Despite the impact the COVID-19 pandemic has had on psychiatry practice, a proactive, routine, and systematic assessment for tardive dyskinesia (TD) in patients taking atypical and typical antipsychotics is a mandate for all clinicians, Rakesh Jain, MD, MPH, reminded colleagues during his session at the virtual Psych Congress Elevate conference.
“Let’s not let the pandemic situation be a reason for our abdicating responsibility to assess for tardive dyskinesia,” said Dr. Jain, a Psych Congress Steering Committee member and clinical professor in the department of psychiatry at Texas Tech Health Sciences Center School of Medicine in Austin.
Untreated TD impacts the lives of patients beyond involuntary movement, the speaker emphasized. The disorder can wreak emotional, physical, social, financial, relationship, and employment consequences as well.
Living With TD
To illustrate the psychosocial effect of TD symptoms, Dr. Jain shared video clips of actual patients with the disorder reflecting on their experiences. Patients described difficulty swallowing, stares from others, baffled family members (“Why is Dad nuts?” one patient reflected), and marital challenges.
“People have stopped talking to us, and we lost a lot of friends,” said a woman whose husband has difficulty speaking because of tardive dyskinesia. “And that’s been hard. It’s taken a lot of work and therapy for both of us to be OK and accept what we have.”
Dr. Jain was present during the filming of the clips, which he described as powerful.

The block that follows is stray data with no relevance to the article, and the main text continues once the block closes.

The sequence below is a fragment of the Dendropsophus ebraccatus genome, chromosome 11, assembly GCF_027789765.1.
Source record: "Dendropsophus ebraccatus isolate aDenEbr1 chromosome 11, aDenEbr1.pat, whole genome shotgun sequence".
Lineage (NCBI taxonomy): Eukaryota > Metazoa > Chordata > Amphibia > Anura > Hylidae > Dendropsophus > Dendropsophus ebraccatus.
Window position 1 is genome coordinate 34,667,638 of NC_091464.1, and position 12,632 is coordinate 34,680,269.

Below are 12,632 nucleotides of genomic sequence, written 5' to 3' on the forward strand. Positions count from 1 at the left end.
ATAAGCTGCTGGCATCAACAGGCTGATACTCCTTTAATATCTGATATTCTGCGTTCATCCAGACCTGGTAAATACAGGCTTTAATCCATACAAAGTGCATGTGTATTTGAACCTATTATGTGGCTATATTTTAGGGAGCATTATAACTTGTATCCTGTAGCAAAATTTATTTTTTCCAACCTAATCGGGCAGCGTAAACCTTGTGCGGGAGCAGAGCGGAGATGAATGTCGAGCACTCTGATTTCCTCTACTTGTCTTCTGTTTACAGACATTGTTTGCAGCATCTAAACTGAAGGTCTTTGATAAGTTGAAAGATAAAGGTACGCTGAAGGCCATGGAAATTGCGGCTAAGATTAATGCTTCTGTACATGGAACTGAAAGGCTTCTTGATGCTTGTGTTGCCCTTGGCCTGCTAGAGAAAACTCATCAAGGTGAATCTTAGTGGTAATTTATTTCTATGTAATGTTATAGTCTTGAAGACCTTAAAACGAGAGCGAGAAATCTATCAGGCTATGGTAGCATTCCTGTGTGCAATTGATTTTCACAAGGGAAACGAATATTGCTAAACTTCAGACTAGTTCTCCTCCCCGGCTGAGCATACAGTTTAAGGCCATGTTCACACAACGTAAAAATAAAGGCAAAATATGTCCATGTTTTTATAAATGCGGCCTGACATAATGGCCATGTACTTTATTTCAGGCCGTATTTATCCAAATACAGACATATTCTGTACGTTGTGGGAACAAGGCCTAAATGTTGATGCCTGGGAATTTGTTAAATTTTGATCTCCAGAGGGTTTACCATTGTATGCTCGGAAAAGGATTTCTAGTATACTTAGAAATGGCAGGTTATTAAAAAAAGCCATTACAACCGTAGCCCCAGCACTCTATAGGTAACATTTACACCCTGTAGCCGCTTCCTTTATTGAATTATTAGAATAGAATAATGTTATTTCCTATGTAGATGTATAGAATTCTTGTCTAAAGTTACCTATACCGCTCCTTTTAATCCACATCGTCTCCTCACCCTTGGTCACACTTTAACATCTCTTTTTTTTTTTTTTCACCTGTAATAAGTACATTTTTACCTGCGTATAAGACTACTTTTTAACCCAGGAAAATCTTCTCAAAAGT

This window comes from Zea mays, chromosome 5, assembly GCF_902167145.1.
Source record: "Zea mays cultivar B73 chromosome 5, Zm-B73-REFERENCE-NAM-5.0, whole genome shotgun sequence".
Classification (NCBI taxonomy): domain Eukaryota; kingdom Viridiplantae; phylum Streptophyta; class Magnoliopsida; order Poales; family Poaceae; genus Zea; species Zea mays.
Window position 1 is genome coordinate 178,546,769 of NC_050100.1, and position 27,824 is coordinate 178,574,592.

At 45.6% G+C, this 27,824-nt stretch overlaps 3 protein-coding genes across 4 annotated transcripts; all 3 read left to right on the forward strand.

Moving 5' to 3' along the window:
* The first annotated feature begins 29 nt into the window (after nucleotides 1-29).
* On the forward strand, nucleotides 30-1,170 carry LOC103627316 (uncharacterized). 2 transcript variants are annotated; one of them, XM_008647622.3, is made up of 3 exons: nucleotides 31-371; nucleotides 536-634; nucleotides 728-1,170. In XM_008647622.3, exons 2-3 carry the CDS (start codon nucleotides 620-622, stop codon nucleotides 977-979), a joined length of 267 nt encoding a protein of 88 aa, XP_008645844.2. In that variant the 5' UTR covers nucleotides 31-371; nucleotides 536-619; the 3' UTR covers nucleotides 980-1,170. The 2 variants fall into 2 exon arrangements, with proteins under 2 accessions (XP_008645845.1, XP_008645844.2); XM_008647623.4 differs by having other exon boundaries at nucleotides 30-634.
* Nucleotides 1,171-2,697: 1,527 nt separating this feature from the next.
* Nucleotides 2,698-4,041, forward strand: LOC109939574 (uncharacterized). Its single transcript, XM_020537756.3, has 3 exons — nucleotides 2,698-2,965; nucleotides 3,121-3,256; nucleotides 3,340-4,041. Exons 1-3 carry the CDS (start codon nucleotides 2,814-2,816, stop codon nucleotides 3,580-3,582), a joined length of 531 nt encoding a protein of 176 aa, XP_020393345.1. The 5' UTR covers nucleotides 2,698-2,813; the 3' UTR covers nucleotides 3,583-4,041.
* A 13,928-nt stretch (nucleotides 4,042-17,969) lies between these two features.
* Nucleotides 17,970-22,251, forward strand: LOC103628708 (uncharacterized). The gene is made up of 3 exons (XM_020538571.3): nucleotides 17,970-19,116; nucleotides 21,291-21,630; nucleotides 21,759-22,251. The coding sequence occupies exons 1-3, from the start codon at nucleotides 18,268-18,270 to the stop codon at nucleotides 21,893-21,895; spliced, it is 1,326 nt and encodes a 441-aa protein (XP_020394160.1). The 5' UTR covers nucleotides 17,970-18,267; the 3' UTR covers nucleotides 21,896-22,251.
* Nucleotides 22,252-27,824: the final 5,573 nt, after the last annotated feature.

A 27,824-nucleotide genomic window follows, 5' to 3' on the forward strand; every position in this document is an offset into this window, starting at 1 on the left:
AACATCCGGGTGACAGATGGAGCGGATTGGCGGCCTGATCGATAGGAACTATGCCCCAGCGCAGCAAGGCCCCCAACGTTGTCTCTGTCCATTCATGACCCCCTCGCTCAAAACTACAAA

“As I sat across from individuals and their family member, hearing their plights, it became quite clear that tardive dyskinesia is not just a movement disorder,” he said. “It’s also conditioned with a huge amount of suffering, psychosocial impairment. And it’s common.”
With first-generation antipsychotics, the annualized tardive dyskinesia rate was 6.5% in a 2018 meta-analysis of 57 randomized controlled trials published in World Psychiatry. With second-generation antipsychotics, the annualized incidence was 2.6%.
“The problem is, we’re using a lot of these medications,” Dr. Jain said. “So there’s no running away from tardive dyskinesia. We’re going to have to stand our ground and deal with it.”
Identifying TD With the AIMS Scale
Dr. Jain highlighted the Abnormal Involuntary Movement Scale (AIMS) as a gold-standard tool for identifying tardive dyskinesia. The assessment examines 7 body regions: muscles of facial expression, lips and perioral region, tongue, jaw, upper extremity, the trunk, and the lower extremities. Before conducting the exam, clinicians should be sure to ask patients to remove any gum or candy in the mouth, whether their teeth or dentures are bothering them, and whether they have noticed any movements in their mouth, face, hands, or feet since their last appointment.
“This is a rather important point because we’ve been trained to think of the AIMS as all objective,” Dr. Jain said. “But it’s actually a combination of objective and subjective exams.”
Although telepsychiatry due to COVID-19 may make to harder to complete a full AIMS assessment, it does not render it impossible, Dr. Jain clarified. Having a member of the patient’s family or support system present during telepsychiatry vastly improves the quality of the assessment, he shared.
Most, though perhaps not all, of the AIMS exam should be able to be conducted via video.
“A suboptimal AIMS,” Dr. Jain said, “is better than no AIMS.”
— Jolynn Tumolo
“Achieving and maintaining improved quality of life in patients with tardive dyskinesia.” Presented at Psych Congress Elevate: Virtual; July 25, 2020.